The Day of the Palestinian revolt at Atara checkpoint – the checkpoint that does not exist,

What is it like at Israeli checkpoints in the West Bank?

Middle East peace negotiators should know, if they don’t already, that what really happens at Israeli checkpoints is not just a matter of obstruction of movement with purely economic consequences.

Atara - Bir Zeit checkpoint 12 July 09 - sitting in the thorns

In a recent report, Machsom Watch, a group of Israeli women who observe the behavior of Israeli forces at Palestinian checkpoints in the West Bank, have documented a Palestinian civilian mini-revolt during an abusive delay at the Atara/Bir Zeit checkpoint just north of Ramallah on Sunday 12 July.

One note: a common Palestinian reaction these days — it seems to be the only defense — to an inappropriate show of Israeli force in an normal civilian situation is a mocking smile and a quiet joke shared with other Palestinians trapped in the same moment — such as this group of young men who were separated from the other passengers on the bus whose story will be told below.

Atara - Bir Zeit checkpoint - 12 July 2009 - young men being detained separately from the other passengers

Here is the story of the bus whose passengers annoyed the soldiers at the checkpoint that does not exist

Atara - Bir Zeit checkpoint - 12 July 2009 - the back of the bus being inspected first

Atara - Bir Zeit checkpoint 12 July 2009 - photo by Tamar Fleishman

Atara - Bir Zeit checkpoint 12 July 2009

This, as Machsom Watch stresses, is a checkpoint that the Israeli military has said it dismantled. Machsom Watch calls it “the checkpoint that does not exist”.

What happened that Sunday day was actually quite unusual — maybe a first. A group of Palestinians who happened to have been riding on board bus that was detained and subjected to arbitrary and lengthy search procedures organized a rare and spontaneous protest when they heard their driver being abused by soldiers off to the side.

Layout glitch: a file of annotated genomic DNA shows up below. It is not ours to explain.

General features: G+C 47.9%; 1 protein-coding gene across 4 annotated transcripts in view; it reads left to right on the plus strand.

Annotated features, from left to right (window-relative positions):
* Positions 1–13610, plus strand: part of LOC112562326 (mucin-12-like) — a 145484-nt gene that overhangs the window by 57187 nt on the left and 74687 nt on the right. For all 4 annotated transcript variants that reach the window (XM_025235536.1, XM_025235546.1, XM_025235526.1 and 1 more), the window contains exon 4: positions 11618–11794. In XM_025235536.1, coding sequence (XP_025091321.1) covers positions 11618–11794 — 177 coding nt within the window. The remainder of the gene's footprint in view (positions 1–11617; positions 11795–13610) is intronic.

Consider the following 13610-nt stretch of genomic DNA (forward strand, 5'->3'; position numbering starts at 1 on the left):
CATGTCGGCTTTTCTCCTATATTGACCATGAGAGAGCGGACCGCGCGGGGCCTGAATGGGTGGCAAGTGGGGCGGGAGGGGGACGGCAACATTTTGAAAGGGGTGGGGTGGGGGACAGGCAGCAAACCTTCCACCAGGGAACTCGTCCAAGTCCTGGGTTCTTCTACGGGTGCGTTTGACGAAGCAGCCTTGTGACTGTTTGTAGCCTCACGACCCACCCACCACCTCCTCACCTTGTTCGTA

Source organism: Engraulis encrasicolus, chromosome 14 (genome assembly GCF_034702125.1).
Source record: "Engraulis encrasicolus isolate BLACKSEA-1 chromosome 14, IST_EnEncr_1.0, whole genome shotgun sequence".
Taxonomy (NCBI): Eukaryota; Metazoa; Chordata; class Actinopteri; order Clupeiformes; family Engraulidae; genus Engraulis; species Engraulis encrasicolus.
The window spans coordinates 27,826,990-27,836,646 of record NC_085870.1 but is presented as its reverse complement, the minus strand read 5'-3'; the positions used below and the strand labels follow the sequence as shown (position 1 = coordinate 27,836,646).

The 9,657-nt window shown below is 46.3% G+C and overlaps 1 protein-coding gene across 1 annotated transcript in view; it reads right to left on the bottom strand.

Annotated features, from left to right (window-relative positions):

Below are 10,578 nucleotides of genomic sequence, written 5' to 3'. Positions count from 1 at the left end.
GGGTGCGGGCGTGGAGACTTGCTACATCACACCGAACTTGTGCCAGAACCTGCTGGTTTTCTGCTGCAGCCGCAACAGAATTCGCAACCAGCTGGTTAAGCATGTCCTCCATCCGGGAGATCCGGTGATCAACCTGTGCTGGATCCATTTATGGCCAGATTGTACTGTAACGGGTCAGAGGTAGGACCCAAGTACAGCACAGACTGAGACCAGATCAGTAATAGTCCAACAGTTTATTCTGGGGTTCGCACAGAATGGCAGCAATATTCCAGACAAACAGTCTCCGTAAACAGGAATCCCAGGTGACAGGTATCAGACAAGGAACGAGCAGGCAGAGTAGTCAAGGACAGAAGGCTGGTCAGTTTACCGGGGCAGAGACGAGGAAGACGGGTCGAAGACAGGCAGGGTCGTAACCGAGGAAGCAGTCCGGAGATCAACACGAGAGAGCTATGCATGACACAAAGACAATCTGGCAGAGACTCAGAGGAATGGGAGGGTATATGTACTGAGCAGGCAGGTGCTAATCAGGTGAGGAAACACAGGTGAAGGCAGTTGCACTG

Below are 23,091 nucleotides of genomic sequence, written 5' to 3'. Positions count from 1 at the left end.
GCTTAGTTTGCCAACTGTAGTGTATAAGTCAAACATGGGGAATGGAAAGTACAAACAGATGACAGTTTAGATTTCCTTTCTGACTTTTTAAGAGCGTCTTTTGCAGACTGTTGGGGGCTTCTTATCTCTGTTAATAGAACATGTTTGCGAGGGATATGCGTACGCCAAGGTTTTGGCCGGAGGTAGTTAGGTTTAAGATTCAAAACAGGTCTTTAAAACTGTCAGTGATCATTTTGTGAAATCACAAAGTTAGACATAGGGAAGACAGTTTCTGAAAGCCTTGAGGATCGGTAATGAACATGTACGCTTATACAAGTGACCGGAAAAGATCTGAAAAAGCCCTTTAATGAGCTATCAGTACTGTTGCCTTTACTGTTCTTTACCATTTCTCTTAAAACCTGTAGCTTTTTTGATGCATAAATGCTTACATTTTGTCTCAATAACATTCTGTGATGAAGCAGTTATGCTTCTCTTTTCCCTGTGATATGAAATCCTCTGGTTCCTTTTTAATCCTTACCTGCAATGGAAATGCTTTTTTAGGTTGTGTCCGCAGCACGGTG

Several weeks ago, the IDF announced with great fanfare that this roadblock has been removed. Since then, the Machsom Watch observers have gone back and found the soldiers still there — though until 12 July merely hanging around and lurking off to the side of the road, behind the Israeli concrete blocks.

Atara - Bir Zeit checkpoint - 14 June 2009 - photo by Tamar Fleishman

Here, Machsom Watch reports, the “assumed free movement” through this checkpoint that the IDF said had been closed is still being actively controlled — turned on and off like the water in a tap — by Israeli soldiers.

Below, a line of cars waiting to be checked, then one car being inspected:

Atara - Bir Zeit checkpoint - line of cars waiting to be checked at the checkpoint that does not exist

Atara - Bir Zeit checkpoint - 12 July 2009 - one car being inspected

Atara - Bir Zeit checkpoint 12 July 2009 - photo by Nurit Yarden

On 12 July, Machsom Watch observers Nurit Yarden and Tamar Fleishman noted in their just-released report, one soldier at the Atara checkpoint who “was trying to get rid of us” told them that “This isn’t a checkpoint, it’s an inspection post”.

The Machsom Watch observers then reported that “When we reminded him [the Israeli soldier] that the Minister of Defense announced that there was no longer a checkpoint at that area, he replied: ‘Did the Minister of Defense also tell you that yesterday there were two armed men around here?’ No, the minister didn’t tell me about that. But I myself was sure that at that moment I could see, not two, but seven armed men hanging around there”.

Machsom is the Hebrew word for checkpoint.  (Most Palestinians now also use this Hebrew word as well).  Machsom Watch is a group of Israeli women who go on a regular basis to monitor the Israeli checkpoints in the West Bank, and who try to intervene with the military command when there is an impossible situation for Palestinians at the checkpoints.  They sometimes succeed, but not always.  Machsom Watch says on its website ( that it is a group of “women against the occupation and for human rights”.  They are all Israeli — everyone who is a member has to be Israeli, because of the way they approach the soldiers at the checkpoints.  And they are almost all women. Part of the idea is that the soldiers should see them as women from their own society, who reproach them for their bad behavior but who do not represent a physical danger.